Philip Reeves

Philip Reeves is an award-winning veteran international correspondent based in Islamabad, Pakistan. Previous to his current role, he covered Europe out of NPR's bureau in London.

Reeves has spent two decades working as a journalist overseas, reporting from a wide range of places including the former Soviet Union, the Middle East and Asia.

A member of the NPR team that won highly prestigious Alfred I. duPont–Columbia University and George Foster Peabody awards for coverage of the conflict in Iraq, Reeves has been honored several times by the South Asian Journalists Association.

In 2010, Reeves moved to London from New Delhi after a stint of more than seven years working in and around South Asia. He traveled widely in India, taking listeners on voyages along the Ganges River and the ancient Grand Trunk Road. He also made numerous trips to cover unrest and political turmoil in Pakistan.

Reeves joined NPR in 2004, after spending 17 years as a correspondent for the British daily newspaper, The Independent. During the early stages of his career, he worked for BBC radio and television after training on the Bath Chronicle newspaper in western Britain.

Over the years, Reeves has covered a wide range of stories - from the Waco siege, to the growth of the Internet, Boris Yeltsin's erratic presidency, the economic rise of India, and conflicts in Gaza and the West Bank, Chechnya, Iraq, Afghanistan and Sri Lanka.

Graduating from Cambridge University, Reeves earned a degree in English literature. He and his wife have one daughter. His family originates from New Zealand.

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Asia
4:02 am
Thu June 11, 2015

Pakistan Executes Man Who Was 15 When Charged With Murder

Relatives of convicted murderer Aftab Bahadur mourn beside his body after his execution in Lahore, Pakistan, on Wednesday. Bahadur was just 15 when he was accused of a 1992 murder. Pakistan has executed more than 150 people since lifting a moratorium on the death penalty last December.
Arif Ali AFP/Getty Images

Originally published on Thu June 11, 2015 2:36 pm

Shortly before he was put to death, Aftab Bahadur wrote an essay. He spoke of his alienation and loneliness, of the comfort he found in art and poetry, and of the anguish of awaiting execution on death row in Pakistan.

"I doubt there is anything more dreadful than being told that you are going to die, and then sitting in a prison cell just waiting for that moment," he said, according to a text translated from Urdu and released by Reprieve, a human rights group based in Britain.

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Asia
3:44 pm
Wed June 10, 2015

Pakistani Journalists Divided Over Whether Government Perks Cloud Their Autonomy

Originally published on Wed June 10, 2015 5:46 pm

Copyright 2015 NPR. To see more, visit http://www.npr.org/.

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ROBERT SIEGEL, HOST:

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Middle East
6:51 am
Sun April 26, 2015

Pakistani Activists Mourn Slain Human Rights Proponent

Originally published on Mon April 27, 2015 6:42 am

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Asia
4:20 pm
Sun April 19, 2015

Chinese President To Discuss Massive Trade Route During Pakistan Visit

Originally published on Mon April 20, 2015 5:36 pm

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Middle East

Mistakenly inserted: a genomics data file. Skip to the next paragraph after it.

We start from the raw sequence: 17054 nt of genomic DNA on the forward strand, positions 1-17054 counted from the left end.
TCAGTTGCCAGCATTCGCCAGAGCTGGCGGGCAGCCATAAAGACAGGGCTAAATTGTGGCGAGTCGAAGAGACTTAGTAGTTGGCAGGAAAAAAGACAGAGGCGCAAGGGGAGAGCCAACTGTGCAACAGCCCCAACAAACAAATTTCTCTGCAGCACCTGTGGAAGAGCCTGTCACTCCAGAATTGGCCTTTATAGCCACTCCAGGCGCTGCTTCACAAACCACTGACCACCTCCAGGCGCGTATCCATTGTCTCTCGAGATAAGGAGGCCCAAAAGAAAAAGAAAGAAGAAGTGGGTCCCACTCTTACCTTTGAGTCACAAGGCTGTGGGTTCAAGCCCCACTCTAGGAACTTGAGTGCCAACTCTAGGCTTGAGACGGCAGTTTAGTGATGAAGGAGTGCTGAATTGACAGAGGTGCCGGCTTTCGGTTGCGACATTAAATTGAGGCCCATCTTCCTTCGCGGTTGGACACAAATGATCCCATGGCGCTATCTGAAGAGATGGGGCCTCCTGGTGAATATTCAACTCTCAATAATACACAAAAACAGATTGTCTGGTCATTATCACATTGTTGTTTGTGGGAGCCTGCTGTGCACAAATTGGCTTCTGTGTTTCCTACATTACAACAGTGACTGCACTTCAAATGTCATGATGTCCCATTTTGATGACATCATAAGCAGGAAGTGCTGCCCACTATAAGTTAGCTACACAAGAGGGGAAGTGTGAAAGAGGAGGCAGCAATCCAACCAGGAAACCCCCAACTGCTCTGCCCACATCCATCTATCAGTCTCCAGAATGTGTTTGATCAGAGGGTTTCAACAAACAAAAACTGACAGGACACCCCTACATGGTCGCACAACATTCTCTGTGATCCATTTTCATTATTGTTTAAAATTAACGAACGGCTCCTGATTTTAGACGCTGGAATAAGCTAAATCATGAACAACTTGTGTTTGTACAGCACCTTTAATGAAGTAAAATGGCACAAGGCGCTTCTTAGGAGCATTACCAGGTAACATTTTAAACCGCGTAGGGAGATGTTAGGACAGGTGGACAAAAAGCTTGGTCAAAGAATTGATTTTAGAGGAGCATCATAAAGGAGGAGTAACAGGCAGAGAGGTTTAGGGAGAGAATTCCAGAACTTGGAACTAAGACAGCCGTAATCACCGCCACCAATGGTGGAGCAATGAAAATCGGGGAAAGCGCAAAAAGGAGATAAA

4:07 am
Fri April 10, 2015

Pakistan's Dilemma: Should It Assist Saudi Arabia In Yemen Operation?

Originally published on Fri April 10, 2015 6:56 am

Copyright 2015 NPR. To see more, visit http://www.npr.org/.

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STEVE INSKEEP, HOST:

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Afghanistan
4:18 pm
Sun February 22, 2015

New Defense Secretary Makes Unannounced Trip To Afghanistan

Originally published on Sun February 22, 2015 6:21 pm

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World
3:36 pm
Fri January 16, 2015

One Month After School Attack, Pakistan Remembers Victims

Originally published on Fri January 16, 2015 5:32 pm

Copyright 2015 NPR. To see more, visit http://www.npr.org/.

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MELISSA BLOCK, HOST:

In Pakistan, one month ago today, the Taliban attacked an army-run school in the city of Peshawar - 150 people were killed, the vast majority of them children.

(SOUNDBITE OF DEMONSTRATION)

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Asia
5:29 am
Fri November 28, 2014

In Pakistan, Political Oratory Is Flourishing

Originally published on Fri November 28, 2014 6:16 am

Copyright 2014 NPR. To see more, visit http://www.npr.org/.

Middle East
11:48 am
Sat November 1, 2014

A Taliban Hostage's Story: Educating Children Who Have No Teachers

Professor Ajmal Khan was held captive in South Waziristan, the Pakistani tribal area bordering Afghanistan where the Taliban holds power.
B.K. Bangash AP

Originally published on Mon November 3, 2014 12:02 pm

A compelling Facebook photo shows an old man wearing spectacles and a shawl. He's standing in front of a cracked mud wall. Most of his face is filled by a huge, dusty-looking white beard. He looks tired and sad.

Only the man's family and friends would know that he is not, in fact, a weather-beaten mountain tribesman, but the vice chancellor of one of the most distinguished universities in Pakistan.

This picture of professor Ajmal Khan, posted on the Web by his supporters, was printed by a newspaper when he was freed, after spending four years as a hostage of the Taliban.

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Asia
4:21 am
Fri October 10, 2014

Pakistani Teen Shares Nobel Peace Prize

Originally published on Fri October 10, 2014 7:05 am

Copyright 2014 NPR. To see more, visit http://www.npr.org/.

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